Iran condemns Argentine court ruling on AMIA probe
Iran has condemned an Argentinean federal court ruling that rejects an agreement between Tehran and Buenos Aires for a joint investigation into the 1994 AMIA bombing.
On January 27, 2013, Iran and Argentina signed a memorandum of understanding for the two countries to investigate the attack on the Argentine Israelite Mutual Association, also known as AMIA, building in Buenos Aires, which killed 85 people.
“The Iranian government believes that the memorandum of understanding was a proper solution and opportunity for discovering the fact regarding the AMIA tragedy and the settlement of differences in that respect, but the measure by the Argentinean court deprived both sides of that opportunity,” said Iran’s Foreign Ministry Spokeswoman Marzieh Afkham on Friday.
“Therefore, the Islamic Republic of Iran expresses regret and discontent over this decision,” she added.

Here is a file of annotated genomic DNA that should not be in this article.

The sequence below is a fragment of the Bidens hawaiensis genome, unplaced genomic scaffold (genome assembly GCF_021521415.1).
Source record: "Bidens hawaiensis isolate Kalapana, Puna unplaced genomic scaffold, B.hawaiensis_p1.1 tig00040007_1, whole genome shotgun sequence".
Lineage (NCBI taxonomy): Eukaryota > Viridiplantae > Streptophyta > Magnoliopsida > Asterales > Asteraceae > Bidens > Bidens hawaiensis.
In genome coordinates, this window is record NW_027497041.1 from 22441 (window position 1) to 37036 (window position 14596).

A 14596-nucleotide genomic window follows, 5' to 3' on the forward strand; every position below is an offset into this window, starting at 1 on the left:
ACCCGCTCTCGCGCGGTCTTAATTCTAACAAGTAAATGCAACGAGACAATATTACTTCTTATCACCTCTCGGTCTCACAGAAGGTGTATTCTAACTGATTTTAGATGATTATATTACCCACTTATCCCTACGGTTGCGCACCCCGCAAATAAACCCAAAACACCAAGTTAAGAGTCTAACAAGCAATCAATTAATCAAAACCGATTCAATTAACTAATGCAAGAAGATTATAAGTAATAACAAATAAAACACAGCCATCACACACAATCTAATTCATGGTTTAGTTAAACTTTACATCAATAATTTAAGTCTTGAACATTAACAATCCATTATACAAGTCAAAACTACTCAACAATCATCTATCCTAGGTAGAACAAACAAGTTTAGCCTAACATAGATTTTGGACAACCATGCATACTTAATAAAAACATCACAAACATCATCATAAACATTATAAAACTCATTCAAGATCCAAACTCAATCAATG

On Thursday, the federal court rejected the 2013 agreement between Argentina and Iran to jointly probe the deadly attack on the Jewish community center.
Alberto Nisman, a prosecutor in the investigation of the AMIA explosion had argued in his appeal to the court that the 2013 agreement constituted an “undue interference of the executive branch in the exclusive sphere of the judiciary.”
The federal court ruled that the agreement was illegal, ordering the government not to go ahead with the case.
After the decision was announced, Argentina’s Foreign Minister Hector Timerman said the ruling was “a mistake” and that the government will take the case to Argentina’s Supreme Court of Justice.
Justice Minister Julio Alak also said a final decision was left to the Supreme Court.
Under intense political pressure imposed by the United States and the Israeli regime, Argentina accused Iran of having carried out the bombing.
Iran has categorically and consistently denied any involvement in the terrorist act.